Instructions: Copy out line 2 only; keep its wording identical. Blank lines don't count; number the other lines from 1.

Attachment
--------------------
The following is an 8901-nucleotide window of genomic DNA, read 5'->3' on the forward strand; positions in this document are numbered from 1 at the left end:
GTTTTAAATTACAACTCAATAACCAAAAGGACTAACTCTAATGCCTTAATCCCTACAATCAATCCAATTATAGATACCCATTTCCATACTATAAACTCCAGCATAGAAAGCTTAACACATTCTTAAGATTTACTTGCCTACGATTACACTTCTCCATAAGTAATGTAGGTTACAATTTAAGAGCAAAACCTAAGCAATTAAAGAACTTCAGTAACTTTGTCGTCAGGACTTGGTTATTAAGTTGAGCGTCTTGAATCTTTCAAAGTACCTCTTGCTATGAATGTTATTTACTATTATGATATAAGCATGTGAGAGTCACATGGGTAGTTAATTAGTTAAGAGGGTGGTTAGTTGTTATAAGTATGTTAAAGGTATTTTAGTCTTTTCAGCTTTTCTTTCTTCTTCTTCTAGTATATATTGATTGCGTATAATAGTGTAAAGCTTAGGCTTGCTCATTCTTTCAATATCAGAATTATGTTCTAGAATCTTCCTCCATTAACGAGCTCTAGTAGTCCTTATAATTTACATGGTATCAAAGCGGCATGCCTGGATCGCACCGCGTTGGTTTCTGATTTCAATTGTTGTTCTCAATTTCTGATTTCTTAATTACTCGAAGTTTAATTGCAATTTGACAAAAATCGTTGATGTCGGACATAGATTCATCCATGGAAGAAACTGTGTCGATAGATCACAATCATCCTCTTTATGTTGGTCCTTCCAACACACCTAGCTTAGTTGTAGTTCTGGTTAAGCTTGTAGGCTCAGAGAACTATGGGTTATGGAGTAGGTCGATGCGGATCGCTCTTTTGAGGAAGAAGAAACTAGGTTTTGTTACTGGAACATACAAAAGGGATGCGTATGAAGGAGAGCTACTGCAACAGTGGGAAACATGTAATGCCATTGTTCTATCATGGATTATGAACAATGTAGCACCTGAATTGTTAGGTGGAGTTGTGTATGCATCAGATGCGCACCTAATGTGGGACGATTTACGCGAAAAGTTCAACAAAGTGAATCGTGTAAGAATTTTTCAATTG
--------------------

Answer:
GTTTTAAATTACAACTCAATAACCAAAAGGACTAACTCTAATGCCTTAATCCCTACAATCAATCCAATTATAGATACCCATTTCCATACTATAAACTCCAGCATAGAAAGCTTAACACATTCTTAAGATTTACTTGCCTACGATTACACTTCTCCATAAGTAATGTAGGTTACAATTTAAGAGCAAAACCTAAGCAATTAAAGAACTTCAGTAACTTTGTCGTCAGGACTTGGTTATTAAGTTGAGCGTCTTGAATCTTTCAAAGTACCTCTTGCTATGAATGTTATTTACTATTATGATATAAGCATGTGAGAGTCACATGGGTAGTTAATTAGTTAAGAGGGTGGTTAGTTGTTATAAGTATGTTAAAGGTATTTTAGTCTTTTCAGCTTTTCTTTCTTCTTCTTCTAGTATATATTGATTGCGTATAATAGTGTAAAGCTTAGGCTTGCTCATTCTTTCAATATCAGAATTATGTTCTAGAATCTTCCTCCATTAACGAGCTCTAGTAGTCCTTATAATTTACATGGTATCAAAGCGGCATGCCTGGATCGCACCGCGTTGGTTTCTGATTTCAATTGTTGTTCTCAATTTCTGATTTCTTAATTACTCGAAGTTTAATTGCAATTTGACAAAAATCGTTGATGTCGGACATAGATTCATCCATGGAAGAAACTGTGTCGATAGATCACAATCATCCTCTTTATGTTGGTCCTTCCAACACACCTAGCTTAGTTGTAGTTCTGGTTAAGCTTGTAGGCTCAGAGAACTATGGGTTATGGAGTAGGTCGATGCGGATCGCTCTTTTGAGGAAGAAGAAACTAGGTTTTGTTACTGGAACATACAAAAGGGATGCGTATGAAGGAGAGCTACTGCAACAGTGGGAAACATGTAATGCCATTGTTCTATCATGGATTATGAACAATGTAGCACCTGAATTGTTAGGTGGAGTTGTGTATGCATCAGATGCGCACCTAATGTGGGACGATTTACGCGAAAAGTTCAACAAAGTGAATCGTGTAAGAATTTTTCAATTG